Belonging is a key component of the human experience, so it’s no surprise that people value its presence in their work environment. A sense of belonging—or the feeling of being included and accepted for one’s authentic self—positively impacts not only an employee’s well-being and workplace performance, but the entire organization as well. While fostering belonging for employees of color in the traditional office setting has proven to be a challenge for companies, the pandemic’s impact on work dynamics has led underrepresented talent to finally feel the belonging they’ve sought out.
A study conducted by the Future Forum revealed that employees of color feel a greater sense of belonging under flexible work models such as working remotely or a mix of in-person and remote work (aka hybrid work). Out of the 10,000 workers polled, 93% wanted flexibility in when and how they work, while 76% desired flexibility in where they work. Taking race and ethnicity into account, the data showed that 80% of Black, 78% of Latinx, and 77% of Asian employees wanted a flexible working experience, either through a hybrid or remote-only model.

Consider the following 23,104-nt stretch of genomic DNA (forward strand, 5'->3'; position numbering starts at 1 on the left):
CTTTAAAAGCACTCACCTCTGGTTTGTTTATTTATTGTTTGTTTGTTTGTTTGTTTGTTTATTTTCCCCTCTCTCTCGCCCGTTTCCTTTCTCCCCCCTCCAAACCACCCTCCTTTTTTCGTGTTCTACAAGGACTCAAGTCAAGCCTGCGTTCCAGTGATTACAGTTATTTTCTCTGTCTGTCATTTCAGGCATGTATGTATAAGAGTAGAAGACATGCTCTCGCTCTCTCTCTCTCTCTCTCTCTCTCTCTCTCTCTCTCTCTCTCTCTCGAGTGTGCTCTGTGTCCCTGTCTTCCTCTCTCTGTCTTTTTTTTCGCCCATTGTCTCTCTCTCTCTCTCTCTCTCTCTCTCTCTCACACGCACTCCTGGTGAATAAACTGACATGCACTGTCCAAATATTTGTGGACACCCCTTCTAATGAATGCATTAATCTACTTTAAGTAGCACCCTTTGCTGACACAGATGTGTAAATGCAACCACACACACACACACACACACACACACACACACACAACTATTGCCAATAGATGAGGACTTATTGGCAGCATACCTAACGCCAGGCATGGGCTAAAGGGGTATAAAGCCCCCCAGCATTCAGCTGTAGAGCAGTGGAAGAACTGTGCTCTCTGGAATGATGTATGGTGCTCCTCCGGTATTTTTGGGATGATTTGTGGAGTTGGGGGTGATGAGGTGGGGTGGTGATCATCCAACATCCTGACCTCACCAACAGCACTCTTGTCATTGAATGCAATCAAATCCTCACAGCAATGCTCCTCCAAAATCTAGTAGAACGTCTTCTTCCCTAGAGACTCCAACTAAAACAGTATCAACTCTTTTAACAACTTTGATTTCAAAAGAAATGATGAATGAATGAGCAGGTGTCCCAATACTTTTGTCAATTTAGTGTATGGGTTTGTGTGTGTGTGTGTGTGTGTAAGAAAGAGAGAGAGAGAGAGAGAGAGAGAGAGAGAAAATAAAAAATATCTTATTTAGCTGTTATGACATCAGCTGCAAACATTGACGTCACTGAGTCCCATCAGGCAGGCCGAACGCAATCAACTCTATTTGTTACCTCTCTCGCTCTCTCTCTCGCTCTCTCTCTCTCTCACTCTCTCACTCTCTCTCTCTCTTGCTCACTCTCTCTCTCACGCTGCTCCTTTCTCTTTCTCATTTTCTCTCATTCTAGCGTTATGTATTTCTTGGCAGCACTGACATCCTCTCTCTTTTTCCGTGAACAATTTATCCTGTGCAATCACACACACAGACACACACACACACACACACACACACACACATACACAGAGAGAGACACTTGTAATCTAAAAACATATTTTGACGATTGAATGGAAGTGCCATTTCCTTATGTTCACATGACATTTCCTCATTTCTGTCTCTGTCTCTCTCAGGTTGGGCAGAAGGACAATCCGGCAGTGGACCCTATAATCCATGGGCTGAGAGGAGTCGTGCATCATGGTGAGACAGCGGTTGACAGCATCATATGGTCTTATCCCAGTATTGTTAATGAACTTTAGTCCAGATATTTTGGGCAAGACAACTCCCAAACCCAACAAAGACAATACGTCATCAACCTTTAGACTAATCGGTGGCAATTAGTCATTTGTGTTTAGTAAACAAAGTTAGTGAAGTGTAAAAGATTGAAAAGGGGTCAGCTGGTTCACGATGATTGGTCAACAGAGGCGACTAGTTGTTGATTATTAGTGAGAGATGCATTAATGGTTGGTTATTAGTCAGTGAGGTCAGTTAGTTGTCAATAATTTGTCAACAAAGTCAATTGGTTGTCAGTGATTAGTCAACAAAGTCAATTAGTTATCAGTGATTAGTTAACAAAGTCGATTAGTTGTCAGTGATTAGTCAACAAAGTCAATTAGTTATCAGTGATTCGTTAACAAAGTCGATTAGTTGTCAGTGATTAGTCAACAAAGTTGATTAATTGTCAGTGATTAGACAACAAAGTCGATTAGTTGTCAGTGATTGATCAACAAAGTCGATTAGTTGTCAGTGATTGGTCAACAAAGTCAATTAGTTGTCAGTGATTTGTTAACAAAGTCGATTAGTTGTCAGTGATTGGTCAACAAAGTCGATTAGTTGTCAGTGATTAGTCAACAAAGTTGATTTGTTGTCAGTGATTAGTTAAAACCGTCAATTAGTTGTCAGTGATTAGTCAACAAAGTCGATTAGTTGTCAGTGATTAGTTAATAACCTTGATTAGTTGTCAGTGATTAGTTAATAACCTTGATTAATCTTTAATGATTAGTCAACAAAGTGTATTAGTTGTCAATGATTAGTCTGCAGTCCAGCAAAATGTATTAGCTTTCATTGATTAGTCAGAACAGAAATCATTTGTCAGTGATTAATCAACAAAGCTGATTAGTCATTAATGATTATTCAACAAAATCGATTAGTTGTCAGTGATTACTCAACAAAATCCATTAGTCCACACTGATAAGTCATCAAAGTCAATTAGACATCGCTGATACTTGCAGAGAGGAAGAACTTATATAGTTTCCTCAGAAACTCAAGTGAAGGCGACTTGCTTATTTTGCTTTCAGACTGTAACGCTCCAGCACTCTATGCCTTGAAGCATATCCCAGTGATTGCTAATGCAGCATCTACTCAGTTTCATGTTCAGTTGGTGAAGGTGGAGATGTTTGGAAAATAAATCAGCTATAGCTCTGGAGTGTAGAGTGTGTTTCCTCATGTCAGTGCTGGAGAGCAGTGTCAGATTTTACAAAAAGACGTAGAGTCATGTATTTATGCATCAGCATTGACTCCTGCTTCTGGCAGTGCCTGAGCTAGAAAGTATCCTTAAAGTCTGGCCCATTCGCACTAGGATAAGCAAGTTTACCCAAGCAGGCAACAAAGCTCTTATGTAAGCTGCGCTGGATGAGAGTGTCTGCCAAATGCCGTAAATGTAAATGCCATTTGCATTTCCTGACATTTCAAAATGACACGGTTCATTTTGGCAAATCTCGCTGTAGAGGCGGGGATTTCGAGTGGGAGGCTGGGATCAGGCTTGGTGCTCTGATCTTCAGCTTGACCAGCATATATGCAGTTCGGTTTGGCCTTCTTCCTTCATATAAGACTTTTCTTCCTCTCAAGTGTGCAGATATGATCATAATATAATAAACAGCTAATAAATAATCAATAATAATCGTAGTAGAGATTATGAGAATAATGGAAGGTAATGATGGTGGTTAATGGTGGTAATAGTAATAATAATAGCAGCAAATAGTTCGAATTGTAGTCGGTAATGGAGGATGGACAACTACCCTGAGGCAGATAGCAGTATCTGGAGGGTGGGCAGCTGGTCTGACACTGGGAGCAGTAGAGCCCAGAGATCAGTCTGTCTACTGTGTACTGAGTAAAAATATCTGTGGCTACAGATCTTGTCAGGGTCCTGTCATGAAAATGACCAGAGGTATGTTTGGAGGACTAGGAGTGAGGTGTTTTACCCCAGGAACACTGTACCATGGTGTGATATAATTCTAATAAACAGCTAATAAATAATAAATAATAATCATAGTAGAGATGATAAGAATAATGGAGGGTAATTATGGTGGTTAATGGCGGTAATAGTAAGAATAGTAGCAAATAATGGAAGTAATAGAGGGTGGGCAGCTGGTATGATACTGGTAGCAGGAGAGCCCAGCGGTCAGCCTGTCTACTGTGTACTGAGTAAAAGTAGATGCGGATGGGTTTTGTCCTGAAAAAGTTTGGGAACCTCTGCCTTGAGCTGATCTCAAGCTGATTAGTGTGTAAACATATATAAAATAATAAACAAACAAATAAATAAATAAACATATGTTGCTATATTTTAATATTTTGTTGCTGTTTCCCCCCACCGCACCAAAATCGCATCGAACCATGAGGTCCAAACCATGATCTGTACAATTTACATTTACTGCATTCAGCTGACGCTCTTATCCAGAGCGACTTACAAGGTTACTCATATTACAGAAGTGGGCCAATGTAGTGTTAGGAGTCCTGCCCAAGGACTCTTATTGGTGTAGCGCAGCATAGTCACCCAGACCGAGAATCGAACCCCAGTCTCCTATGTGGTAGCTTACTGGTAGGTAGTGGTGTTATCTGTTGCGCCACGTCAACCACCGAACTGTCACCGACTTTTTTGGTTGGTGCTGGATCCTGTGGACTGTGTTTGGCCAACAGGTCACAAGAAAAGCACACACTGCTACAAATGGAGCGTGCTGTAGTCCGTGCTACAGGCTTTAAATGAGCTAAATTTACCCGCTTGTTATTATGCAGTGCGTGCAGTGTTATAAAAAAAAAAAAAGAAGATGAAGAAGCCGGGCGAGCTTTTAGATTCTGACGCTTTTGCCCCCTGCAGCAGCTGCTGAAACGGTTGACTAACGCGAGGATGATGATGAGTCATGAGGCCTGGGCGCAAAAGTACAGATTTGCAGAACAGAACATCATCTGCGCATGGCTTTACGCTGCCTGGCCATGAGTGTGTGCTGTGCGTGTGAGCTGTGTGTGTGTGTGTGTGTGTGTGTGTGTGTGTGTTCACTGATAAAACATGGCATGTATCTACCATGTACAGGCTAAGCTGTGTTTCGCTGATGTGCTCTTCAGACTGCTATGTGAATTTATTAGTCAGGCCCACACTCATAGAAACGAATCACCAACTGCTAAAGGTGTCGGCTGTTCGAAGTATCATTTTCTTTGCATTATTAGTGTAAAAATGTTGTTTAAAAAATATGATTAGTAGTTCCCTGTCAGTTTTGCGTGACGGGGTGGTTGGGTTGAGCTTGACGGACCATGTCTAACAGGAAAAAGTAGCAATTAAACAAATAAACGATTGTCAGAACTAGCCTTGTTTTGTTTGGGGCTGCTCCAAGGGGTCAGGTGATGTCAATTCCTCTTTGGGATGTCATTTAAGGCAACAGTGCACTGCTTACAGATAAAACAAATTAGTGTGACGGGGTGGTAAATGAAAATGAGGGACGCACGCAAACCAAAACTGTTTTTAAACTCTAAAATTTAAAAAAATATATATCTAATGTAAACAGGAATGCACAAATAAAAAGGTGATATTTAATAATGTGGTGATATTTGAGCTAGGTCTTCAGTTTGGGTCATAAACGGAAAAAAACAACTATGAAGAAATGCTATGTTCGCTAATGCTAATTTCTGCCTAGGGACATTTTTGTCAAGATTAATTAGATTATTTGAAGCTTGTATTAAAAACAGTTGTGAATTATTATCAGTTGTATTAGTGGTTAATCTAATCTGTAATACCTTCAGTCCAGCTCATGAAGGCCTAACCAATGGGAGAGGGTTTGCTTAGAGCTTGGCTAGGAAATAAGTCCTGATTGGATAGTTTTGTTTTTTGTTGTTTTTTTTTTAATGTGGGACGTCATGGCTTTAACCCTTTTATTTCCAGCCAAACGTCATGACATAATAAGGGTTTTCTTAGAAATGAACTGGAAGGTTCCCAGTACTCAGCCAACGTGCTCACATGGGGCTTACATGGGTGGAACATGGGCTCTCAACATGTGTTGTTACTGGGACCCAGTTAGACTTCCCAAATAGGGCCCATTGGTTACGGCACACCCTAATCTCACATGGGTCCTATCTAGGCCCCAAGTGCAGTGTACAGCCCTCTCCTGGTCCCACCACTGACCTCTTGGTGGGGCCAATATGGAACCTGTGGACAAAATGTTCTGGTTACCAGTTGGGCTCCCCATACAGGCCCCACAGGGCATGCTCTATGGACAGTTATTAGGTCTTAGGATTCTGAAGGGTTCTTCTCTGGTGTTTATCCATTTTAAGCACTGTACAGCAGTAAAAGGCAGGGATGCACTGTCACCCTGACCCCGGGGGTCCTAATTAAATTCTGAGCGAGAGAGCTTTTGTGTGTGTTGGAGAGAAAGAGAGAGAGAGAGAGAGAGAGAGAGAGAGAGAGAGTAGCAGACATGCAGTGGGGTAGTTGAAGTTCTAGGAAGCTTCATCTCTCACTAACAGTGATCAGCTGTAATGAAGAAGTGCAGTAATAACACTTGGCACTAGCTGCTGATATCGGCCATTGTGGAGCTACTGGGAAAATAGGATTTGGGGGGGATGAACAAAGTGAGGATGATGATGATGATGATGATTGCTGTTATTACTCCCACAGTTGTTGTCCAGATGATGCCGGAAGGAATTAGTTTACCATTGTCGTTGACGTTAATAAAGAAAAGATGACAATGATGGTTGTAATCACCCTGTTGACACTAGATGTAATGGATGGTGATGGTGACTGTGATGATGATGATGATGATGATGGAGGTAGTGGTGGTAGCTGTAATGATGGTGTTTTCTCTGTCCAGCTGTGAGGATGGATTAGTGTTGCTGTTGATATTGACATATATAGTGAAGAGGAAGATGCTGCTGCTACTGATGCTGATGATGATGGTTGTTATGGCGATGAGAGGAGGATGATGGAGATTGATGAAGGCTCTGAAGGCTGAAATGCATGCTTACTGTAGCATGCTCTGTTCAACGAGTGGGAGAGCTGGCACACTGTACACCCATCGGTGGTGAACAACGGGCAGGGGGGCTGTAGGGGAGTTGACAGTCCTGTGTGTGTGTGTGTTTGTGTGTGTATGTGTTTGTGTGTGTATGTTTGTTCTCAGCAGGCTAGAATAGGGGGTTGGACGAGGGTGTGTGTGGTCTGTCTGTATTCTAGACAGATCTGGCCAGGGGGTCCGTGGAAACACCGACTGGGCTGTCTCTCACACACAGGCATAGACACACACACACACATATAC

The statistics don’t come as a surprise to many career and diversity, equity, and inclusion experts, including Yai Vargas, vice president of strategic engagement and initiatives at the Hispanic Association on Corporate Responsibility. “As 9-to-5, in-house professionals [of color] have been working from home remotely or in a hybrid scenario for almost two years, it’s only natural that their priorities, lifestyles, and responsibilities have shifted,” says Vargas, who is also founder of The Latinista. “So now to have to go back to what they call the rat race, and commuting, and engaging, and being physically present in front of a computer next to colleagues in a brick-and-mortar space—just to have your manager feel or assume that you’re actively working—is really difficult.”